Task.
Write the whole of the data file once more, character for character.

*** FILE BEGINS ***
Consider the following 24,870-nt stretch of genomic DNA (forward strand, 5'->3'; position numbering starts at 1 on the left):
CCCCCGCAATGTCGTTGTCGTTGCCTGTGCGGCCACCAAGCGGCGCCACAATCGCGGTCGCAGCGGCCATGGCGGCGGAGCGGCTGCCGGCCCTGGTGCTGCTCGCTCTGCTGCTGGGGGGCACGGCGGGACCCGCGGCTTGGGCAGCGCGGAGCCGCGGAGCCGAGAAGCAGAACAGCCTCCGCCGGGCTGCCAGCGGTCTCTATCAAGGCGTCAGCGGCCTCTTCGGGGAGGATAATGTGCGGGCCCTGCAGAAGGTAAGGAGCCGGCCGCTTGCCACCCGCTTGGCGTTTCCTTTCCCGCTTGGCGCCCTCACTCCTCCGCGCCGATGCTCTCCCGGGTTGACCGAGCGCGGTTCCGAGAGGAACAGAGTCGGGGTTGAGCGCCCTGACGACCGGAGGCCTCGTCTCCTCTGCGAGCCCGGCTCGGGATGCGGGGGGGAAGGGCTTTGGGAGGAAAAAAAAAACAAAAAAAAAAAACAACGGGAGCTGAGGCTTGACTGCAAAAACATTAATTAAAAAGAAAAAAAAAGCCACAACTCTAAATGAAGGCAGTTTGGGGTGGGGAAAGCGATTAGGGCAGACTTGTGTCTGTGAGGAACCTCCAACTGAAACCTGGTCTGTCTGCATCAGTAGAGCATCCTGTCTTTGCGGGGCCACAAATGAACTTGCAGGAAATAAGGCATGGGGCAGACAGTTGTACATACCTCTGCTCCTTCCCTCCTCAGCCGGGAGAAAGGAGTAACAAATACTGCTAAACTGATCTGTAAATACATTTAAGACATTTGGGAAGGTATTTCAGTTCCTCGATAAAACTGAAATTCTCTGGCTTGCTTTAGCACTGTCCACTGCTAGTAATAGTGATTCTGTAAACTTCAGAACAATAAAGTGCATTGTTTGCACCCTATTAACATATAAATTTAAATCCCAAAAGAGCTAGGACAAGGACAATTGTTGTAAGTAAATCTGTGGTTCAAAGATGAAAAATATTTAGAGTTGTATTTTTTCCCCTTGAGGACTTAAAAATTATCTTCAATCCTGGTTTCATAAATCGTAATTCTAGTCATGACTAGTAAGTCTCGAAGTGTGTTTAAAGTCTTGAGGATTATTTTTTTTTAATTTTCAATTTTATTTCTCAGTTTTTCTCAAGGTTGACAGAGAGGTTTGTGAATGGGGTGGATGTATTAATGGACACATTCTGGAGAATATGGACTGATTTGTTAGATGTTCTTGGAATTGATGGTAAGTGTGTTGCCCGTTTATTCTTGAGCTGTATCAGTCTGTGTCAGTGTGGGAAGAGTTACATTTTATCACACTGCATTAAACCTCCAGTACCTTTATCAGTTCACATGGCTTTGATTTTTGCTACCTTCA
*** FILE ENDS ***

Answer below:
Consider the following 24,870-nt stretch of genomic DNA (forward strand, 5'->3'; position numbering starts at 1 on the left):
CCCCCGCAATGTCGTTGTCGTTGCCTGTGCGGCCACCAAGCGGCGCCACAATCGCGGTCGCAGCGGCCATGGCGGCGGAGCGGCTGCCGGCCCTGGTGCTGCTCGCTCTGCTGCTGGGGGGCACGGCGGGACCCGCGGCTTGGGCAGCGCGGAGCCGCGGAGCCGAGAAGCAGAACAGCCTCCGCCGGGCTGCCAGCGGTCTCTATCAAGGCGTCAGCGGCCTCTTCGGGGAGGATAATGTGCGGGCCCTGCAGAAGGTAAGGAGCCGGCCGCTTGCCACCCGCTTGGCGTTTCCTTTCCCGCTTGGCGCCCTCACTCCTCCGCGCCGATGCTCTCCCGGGTTGACCGAGCGCGGTTCCGAGAGGAACAGAGTCGGGGTTGAGCGCCCTGACGACCGGAGGCCTCGTCTCCTCTGCGAGCCCGGCTCGGGATGCGGGGGGGAAGGGCTTTGGGAGGAAAAAAAAAACAAAAAAAAAAAACAACGGGAGCTGAGGCTTGACTGCAAAAACATTAATTAAAAAGAAAAAAAAAGCCACAACTCTAAATGAAGGCAGTTTGGGGTGGGGAAAGCGATTAGGGCAGACTTGTGTCTGTGAGGAACCTCCAACTGAAACCTGGTCTGTCTGCATCAGTAGAGCATCCTGTCTTTGCGGGGCCACAAATGAACTTGCAGGAAATAAGGCATGGGGCAGACAGTTGTACATACCTCTGCTCCTTCCCTCCTCAGCCGGGAGAAAGGAGTAACAAATACTGCTAAACTGATCTGTAAATACATTTAAGACATTTGGGAAGGTATTTCAGTTCCTCGATAAAACTGAAATTCTCTGGCTTGCTTTAGCACTGTCCACTGCTAGTAATAGTGATTCTGTAAACTTCAGAACAATAAAGTGCATTGTTTGCACCCTATTAACATATAAATTTAAATCCCAAAAGAGCTAGGACAAGGACAATTGTTGTAAGTAAATCTGTGGTTCAAAGATGAAAAATATTTAGAGTTGTATTTTTTCCCCTTGAGGACTTAAAAATTATCTTCAATCCTGGTTTCATAAATCGTAATTCTAGTCATGACTAGTAAGTCTCGAAGTGTGTTTAAAGTCTTGAGGATTATTTTTTTTTAATTTTCAATTTTATTTCTCAGTTTTTCTCAAGGTTGACAGAGAGGTTTGTGAATGGGGTGGATGTATTAATGGACACATTCTGGAGAATATGGACTGATTTGTTAGATGTTCTTGGAATTGATGGTAAGTGTGTTGCCCGTTTATTCTTGAGCTGTATCAGTCTGTGTCAGTGTGGGAAGAGTTACATTTTATCACACTGCATTAAACCTCCAGTACCTTTATCAGTTCACATGGCTTTGATTTTTGCTACCTTCA